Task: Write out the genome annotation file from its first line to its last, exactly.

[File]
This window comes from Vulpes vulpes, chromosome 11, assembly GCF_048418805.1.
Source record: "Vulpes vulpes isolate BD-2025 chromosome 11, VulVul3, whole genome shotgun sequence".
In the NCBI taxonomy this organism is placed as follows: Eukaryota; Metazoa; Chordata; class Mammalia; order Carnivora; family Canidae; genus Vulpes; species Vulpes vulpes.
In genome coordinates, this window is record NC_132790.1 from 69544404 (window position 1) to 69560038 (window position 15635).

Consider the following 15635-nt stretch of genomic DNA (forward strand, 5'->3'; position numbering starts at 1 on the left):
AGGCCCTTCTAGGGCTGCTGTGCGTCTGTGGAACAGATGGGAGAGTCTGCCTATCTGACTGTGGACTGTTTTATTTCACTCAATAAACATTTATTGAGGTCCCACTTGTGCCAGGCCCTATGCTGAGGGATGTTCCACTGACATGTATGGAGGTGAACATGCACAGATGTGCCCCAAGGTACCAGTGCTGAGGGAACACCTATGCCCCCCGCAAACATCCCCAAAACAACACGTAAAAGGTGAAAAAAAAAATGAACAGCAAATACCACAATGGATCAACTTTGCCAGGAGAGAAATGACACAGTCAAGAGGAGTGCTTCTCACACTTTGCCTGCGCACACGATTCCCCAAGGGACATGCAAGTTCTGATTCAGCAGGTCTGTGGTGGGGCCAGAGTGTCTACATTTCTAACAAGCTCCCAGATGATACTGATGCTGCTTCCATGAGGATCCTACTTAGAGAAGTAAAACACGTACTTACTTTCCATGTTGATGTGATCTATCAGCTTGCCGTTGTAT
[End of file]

This window comes from Vulpes vulpes, chromosome 11, assembly GCF_048418805.1.
Source record: "Vulpes vulpes isolate BD-2025 chromosome 11, VulVul3, whole genome shotgun sequence".
In the NCBI taxonomy this organism is placed as follows: Eukaryota; Metazoa; Chordata; class Mammalia; order Carnivora; family Canidae; genus Vulpes; species Vulpes vulpes.
In genome coordinates, this window is record NC_132790.1 from 69544404 (window position 1) to 69560038 (window position 15635).

Consider the following 15635-nt stretch of genomic DNA (forward strand, 5'->3'; position numbering starts at 1 on the left):
AGGCCCTTCTAGGGCTGCTGTGCGTCTGTGGAACAGATGGGAGAGTCTGCCTATCTGACTGTGGACTGTTTTATTTCACTCAATAAACATTTATTGAGGTCCCACTTGTGCCAGGCCCTATGCTGAGGGATGTTCCACTGACATGTATGGAGGTGAACATGCACAGATGTGCCCCAAGGTACCAGTGCTGAGGGAACACCTATGCCCCCCGCAAACATCCCCAAAACAACACGTAAAAGGTGAAAAAAAAAATGAACAGCAAATACCACAATGGATCAACTTTGCCAGGAGAGAAATGACACAGTCAAGAGGAGTGCTTCTCACACTTTGCCTGCGCACACGATTCCCCAAGGGACATGCAAGTTCTGATTCAGCAGGTCTGTGGTGGGGCCAGAGTGTCTACATTTCTAACAAGCTCCCAGATGATACTGATGCTGCTTCCATGAGGATCCTACTTAGAGAAGTAAAACACGTACTTACTTTCCATGTTGATGTGATCTATCAGCTTGCCGTTGTAT